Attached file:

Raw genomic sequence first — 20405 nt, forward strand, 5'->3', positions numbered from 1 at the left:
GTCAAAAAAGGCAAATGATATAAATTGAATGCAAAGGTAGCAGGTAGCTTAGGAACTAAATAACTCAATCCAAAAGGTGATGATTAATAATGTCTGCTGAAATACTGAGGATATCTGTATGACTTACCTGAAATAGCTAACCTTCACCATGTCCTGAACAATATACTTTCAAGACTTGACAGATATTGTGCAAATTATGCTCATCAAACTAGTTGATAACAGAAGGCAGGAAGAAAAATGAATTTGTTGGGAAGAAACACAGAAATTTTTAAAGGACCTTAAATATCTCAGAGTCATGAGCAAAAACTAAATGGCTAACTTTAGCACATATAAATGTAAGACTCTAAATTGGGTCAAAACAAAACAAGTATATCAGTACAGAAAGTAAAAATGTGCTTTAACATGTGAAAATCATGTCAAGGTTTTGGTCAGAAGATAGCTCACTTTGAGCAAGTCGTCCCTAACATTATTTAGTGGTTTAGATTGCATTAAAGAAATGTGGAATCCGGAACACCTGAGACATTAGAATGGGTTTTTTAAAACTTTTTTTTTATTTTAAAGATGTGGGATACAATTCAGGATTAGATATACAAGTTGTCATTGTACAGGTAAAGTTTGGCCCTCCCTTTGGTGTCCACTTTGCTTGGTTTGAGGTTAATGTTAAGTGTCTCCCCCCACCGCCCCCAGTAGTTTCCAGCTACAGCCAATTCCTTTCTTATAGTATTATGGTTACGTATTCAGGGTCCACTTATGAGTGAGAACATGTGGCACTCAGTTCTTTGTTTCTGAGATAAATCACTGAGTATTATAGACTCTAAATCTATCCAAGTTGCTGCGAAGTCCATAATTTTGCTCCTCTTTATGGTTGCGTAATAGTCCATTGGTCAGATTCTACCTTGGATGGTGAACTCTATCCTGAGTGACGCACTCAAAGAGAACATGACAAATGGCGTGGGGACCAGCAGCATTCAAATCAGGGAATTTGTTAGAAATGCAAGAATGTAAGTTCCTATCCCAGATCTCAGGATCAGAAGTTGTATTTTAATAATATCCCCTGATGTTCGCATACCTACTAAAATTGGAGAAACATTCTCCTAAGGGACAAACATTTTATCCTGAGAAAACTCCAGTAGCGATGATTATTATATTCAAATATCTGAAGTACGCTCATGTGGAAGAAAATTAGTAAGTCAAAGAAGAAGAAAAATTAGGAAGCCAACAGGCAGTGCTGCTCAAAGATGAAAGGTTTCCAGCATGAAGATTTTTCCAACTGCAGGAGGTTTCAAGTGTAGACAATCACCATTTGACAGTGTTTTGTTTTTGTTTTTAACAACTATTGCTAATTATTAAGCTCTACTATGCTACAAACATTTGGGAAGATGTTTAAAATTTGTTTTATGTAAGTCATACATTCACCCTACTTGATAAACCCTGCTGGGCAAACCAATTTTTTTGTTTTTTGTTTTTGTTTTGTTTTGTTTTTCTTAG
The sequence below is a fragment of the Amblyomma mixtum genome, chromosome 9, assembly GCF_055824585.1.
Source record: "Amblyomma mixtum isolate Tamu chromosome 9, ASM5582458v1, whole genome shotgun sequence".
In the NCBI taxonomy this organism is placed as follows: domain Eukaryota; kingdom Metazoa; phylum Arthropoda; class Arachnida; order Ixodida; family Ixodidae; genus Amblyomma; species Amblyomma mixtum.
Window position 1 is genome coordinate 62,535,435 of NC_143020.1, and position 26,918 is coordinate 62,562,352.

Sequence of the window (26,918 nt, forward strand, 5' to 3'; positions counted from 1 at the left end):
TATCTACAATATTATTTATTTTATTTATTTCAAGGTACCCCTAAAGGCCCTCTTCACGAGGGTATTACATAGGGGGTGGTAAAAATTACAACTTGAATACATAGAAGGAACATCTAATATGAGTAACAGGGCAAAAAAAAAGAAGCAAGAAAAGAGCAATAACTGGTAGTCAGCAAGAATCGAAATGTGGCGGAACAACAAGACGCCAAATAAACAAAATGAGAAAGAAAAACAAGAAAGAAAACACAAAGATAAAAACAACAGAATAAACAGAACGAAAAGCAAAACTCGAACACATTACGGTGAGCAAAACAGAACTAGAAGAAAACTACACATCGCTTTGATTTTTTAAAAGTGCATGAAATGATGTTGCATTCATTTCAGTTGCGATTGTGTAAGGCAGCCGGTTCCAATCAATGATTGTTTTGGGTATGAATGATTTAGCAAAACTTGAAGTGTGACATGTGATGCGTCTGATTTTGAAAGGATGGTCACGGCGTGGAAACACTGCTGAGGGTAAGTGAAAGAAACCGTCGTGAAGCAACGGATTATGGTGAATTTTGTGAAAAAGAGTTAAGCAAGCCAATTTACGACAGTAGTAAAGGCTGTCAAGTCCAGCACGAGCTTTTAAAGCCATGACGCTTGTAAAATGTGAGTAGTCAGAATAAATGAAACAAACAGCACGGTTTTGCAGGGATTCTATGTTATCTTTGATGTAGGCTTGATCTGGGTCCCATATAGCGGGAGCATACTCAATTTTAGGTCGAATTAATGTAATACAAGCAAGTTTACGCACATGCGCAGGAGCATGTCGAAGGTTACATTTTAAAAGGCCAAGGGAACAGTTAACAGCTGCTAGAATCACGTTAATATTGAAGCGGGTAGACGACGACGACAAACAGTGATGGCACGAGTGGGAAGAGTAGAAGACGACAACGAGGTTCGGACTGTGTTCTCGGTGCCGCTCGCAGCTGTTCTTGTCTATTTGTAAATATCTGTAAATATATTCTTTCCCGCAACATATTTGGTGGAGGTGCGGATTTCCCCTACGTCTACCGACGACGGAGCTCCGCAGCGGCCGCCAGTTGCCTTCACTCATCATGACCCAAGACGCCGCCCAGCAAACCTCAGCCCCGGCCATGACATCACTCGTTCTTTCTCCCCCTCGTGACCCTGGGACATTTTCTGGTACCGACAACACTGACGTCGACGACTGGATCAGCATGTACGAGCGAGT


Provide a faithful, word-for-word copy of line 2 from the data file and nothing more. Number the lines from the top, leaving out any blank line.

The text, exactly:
GTCAAAAAAGGCAAATGATATAAATTGAATGCAAAGGTAGCAGGTAGCTTAGGAACTAAATAACTCAATCCAAAAGGTGATGATTAATAATGTCTGCTGAAATACTGAGGATATCTGTATGACTTACCTGAAATAGCTAACCTTCACCATGTCCTGAACAATATACTTTCAAGACTTGACAGATATTGTGCAAATTATGCTCATCAAACTAGTTGATAACAGAAGGCAGGAAGAAAAATGAATTTGTTGGGAAGAAACACAGAAATTTTTAAAGGACCTTAAATATCTCAGAGTCATGAGCAAAAACTAAATGGCTAACTTTAGCACATATAAATGTAAGACTCTAAATTGGGTCAAAACAAAACAAGTATATCAGTACAGAAAGTAAAAATGTGCTTTAACATGTGAAAATCATGTCAAGGTTTTGGTCAGAAGATAGCTCACTTTGAGCAAGTCGTCCCTAACATTATTTAGTGGTTTAGATTGCATTAAAGAAATGTGGAATCCGGAACACCTGAGACATTAGAATGGGTTTTTTAAAACTTTTTTTTTATTTTAAAGATGTGGGATACAATTCAGGATTAGATATACAAGTTGTCATTGTACAGGTAAAGTTTGGCCCTCCCTTTGGTGTCCACTTTGCTTGGTTTGAGGTTAATGTTAAGTGTCTCCCCCCACCGCCCCCAGTAGTTTCCAGCTACAGCCAATTCCTTTCTTATAGTATTATGGTTACGTATTCAGGGTCCACTTATGAGTGAGAACATGTGGCACTCAGTTCTTTGTTTCTGAGATAAATCACTGAGTATTATAGACTCTAAATCTATCCAAGTTGCTGCGAAGTCCATAATTTTGCTCCTCTTTATGGTTGCGTAATAGTCCATTGGTCAGATTCTACCTTGGATGGTGAACTCTATCCTGAGTGACGCACTCAAAGAGAACATGACAAATGGCGTGGGGACCAGCAGCATTCAAATCAGGGAATTTGTTAGAAATGCAAGAATGTAAGTTCCTATCCCAGATCTCAGGATCAGAAGTTGTATTTTAATAATATCCCCTGATGTTCGCATACCTACTAAAATTGGAGAAACATTCTCCTAAGGGACAAACATTTTATCCTGAGAAAACTCCAGTAGCGATGATTATTATATTCAAATATCTGAAGTACGCTCATGTGGAAGAAAATTAGTAAGTCAAAGAAGAAGAAAAATTAGGAAGCCAACAGGCAGTGCTGCTCAAAGATGAAAGGTTTCCAGCATGAAGATTTTTCCAACTGCAGGAGGTTTCAAGTGTAGACAATCACCATTTGACAGTGTTTTGTTTTTGTTTTTAACAACTATTGCTAATTATTAAGCTCTACTATGCTACAAACATTTGGGAAGATGTTTAAAATTTGTTTTATGTAAGTCATACATTCACCCTACTTGATAAACCCTGCTGGGCAAACCAATTTTTTTGTTTTTTGTTTTTGTTTTGTTTTGTTTTTCTTAG